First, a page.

Publication

Physical performance in small-sided games and official matches

Olthof, S., Frencken, W. & Lemmink, K. A. P. M., 2018.

Research output: Contribution to conferenceAbstractAcademic

Small-sided games (SSGs) are used in soccer practice to improve physical capacity and prepare for the official match [1]. However, SSGs in soccer practice and previous research are regularly played on smaller relative pitch areas than the 320m2 per player during the match. Previous research showed that small playing areas result in lower physical performance, such as less total distance covered, less high intensity distance covered and less sprints performed [2,3]. Playing SSGs on a match-derived relative pitch area revealed similarities in physical performance in under-13 amateur soccer players, regardless of the number of players [2]. Yet, it is unclear if these findings can be replicated in older talented soccer players. Therefore, the aim is to investigate physical performance in the official match and SSGs played on a match-derived relative pitch area with a different number of players in under-17 talented soccer players. Two under-17 teams (n=44 players) from Dutch professional youth academies participated in this study. They played official matches and 5 vs. 5, 7 vs. 7 and 9 vs. 9 SSGs on a relative pitch area of 320m2 per player during training. Positional data were collected and used to calculate total distance covered per minute (m/min), high intensity distance (>19.8 km/h; %HID) and number of sprints (>25.2 km/h). Differences between SSGs and the match were statistically evaluated with a MANOVA and planned contrasts (p<.05). Physical performance in SSGs was not different from the match, with the exception of significantly less distance covered during 7 vs. 7 than the match (165.8±14.34 vs. 182.7±10.14 m/min, p<.001), and significantly more %HID (8.3±1.94 vs. 6.3±1.01%, p<.001) and sprints per minute (.23±.17 vs. .16±.04, p<.05) during 5 vs. 5 than the match. These results are in line with previous findings [2,3]. A match-derived relative pitch area affords players to play in a similar area as the match which resulted in similar physical performance. Especially, SSGs with a larger number of players showed similarities with the match in high intensity distance and sprints. Therefore, maintaining a match-derived relative pitch area resulted in similar physical performance, in particular in 7 vs. 7 and 9 vs. 9. Such SSGs can be used by soccer coaches to mimic the physical performance of the match during soccer practice. REFERENCES [1] S. Hill-Haas, B. Dawson, F. Impellizzeri & A. Coutts. “Physiology of small-sided games training in football: A systematic review”. Sports Med, 41(3), 199–220, (2011). [2] J. Castellano, A. Puente, I. Echeazarra, & D. Casamichana. “Influence of the number of players and the relative pitch area per player on heart rate and physical demands in youth soccer”. J Strength Cond Res, 29(6), 1683–1691 (2015). [3] S. Olthof, W. Frencken & K. Lemmink. “Match-derived relative pitch area changes the physical and team tactical performance of elite soccer players in small-sided soccer games”. J Sports Sci, 1-7 (2017).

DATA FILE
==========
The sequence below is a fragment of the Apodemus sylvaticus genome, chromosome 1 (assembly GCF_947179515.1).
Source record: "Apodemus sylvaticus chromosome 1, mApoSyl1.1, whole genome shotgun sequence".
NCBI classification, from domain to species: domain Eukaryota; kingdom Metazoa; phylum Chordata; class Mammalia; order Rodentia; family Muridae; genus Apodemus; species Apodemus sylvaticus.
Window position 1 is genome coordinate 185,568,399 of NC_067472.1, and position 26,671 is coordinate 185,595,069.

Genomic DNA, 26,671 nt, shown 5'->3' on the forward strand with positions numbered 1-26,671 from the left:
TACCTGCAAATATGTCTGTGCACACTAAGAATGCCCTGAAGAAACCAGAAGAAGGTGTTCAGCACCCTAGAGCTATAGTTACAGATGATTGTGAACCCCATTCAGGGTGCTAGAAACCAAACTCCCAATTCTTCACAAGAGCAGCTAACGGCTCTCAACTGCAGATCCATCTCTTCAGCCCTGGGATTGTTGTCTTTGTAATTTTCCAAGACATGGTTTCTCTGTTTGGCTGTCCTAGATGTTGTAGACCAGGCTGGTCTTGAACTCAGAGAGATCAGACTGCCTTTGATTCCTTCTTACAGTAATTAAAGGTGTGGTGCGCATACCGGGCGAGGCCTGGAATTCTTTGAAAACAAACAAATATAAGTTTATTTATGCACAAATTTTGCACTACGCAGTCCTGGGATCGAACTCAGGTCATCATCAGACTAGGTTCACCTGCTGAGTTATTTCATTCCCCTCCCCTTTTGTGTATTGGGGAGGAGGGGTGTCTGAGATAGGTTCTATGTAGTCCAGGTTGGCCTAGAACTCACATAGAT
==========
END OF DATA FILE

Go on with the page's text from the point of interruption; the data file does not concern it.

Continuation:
Original languageEnglish
Publication statusPublished - 2018
EventScience and Engineering Conference on Sports Innovation: How technology can be used to optimize performance in sport, rehabilitation and healthy ageing - A. Deusinglaan 1, Groningen, Netherlands
Duration: 13-Apr-201813-Apr-2018
Conference number: 3
https://www.rug.nl/about-us/news-and-events/events/calendar/2018/science-and-engineering-conference-on-sports-innovation?lang=en
https://ssig.nl/secsi-2018/

Conference

ConferenceScience and Engineering Conference on Sports Innovation
Abbreviated titleSECSI
CountryNetherlands
CityGroningen
Period13/04/201813/04/2018
Internet address

Event

Science and Engineering Conference on Sports Innovation: How technology can be used to optimize performance in sport, rehabilitation and healthy ageing

13/04/201813/04/2018

Groningen, Netherlands

Event: Conference

    Keywords

  • Talent development, time-motion analysis, pitch size manipulation, performance analysis

ID: 80577580